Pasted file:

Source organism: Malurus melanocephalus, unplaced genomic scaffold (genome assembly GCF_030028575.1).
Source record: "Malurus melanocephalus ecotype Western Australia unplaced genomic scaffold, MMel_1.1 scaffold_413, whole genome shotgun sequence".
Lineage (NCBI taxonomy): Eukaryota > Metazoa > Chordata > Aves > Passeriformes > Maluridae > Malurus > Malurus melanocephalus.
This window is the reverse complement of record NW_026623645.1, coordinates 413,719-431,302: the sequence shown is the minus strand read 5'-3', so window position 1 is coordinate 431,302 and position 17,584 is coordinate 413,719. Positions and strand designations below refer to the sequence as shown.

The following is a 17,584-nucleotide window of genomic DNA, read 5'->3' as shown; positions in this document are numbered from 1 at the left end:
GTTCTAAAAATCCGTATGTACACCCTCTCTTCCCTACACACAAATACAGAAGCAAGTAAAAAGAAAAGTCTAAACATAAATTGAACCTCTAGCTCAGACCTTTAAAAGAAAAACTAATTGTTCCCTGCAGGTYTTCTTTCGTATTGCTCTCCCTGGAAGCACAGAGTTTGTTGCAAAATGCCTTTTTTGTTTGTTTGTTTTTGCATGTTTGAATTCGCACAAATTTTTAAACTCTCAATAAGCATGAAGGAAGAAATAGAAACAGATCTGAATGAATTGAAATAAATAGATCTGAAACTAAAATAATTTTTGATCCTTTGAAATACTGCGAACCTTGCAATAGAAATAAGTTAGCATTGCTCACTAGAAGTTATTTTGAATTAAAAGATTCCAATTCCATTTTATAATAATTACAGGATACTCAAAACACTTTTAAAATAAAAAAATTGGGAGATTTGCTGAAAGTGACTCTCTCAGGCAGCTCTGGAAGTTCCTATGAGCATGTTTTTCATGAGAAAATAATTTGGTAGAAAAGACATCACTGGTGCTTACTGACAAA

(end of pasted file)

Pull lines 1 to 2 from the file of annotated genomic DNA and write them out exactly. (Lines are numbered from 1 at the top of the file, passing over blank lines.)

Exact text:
Source organism: Malurus melanocephalus, unplaced genomic scaffold (genome assembly GCF_030028575.1).
Source record: "Malurus melanocephalus ecotype Western Australia unplaced genomic scaffold, MMel_1.1 scaffold_413, whole genome shotgun sequence".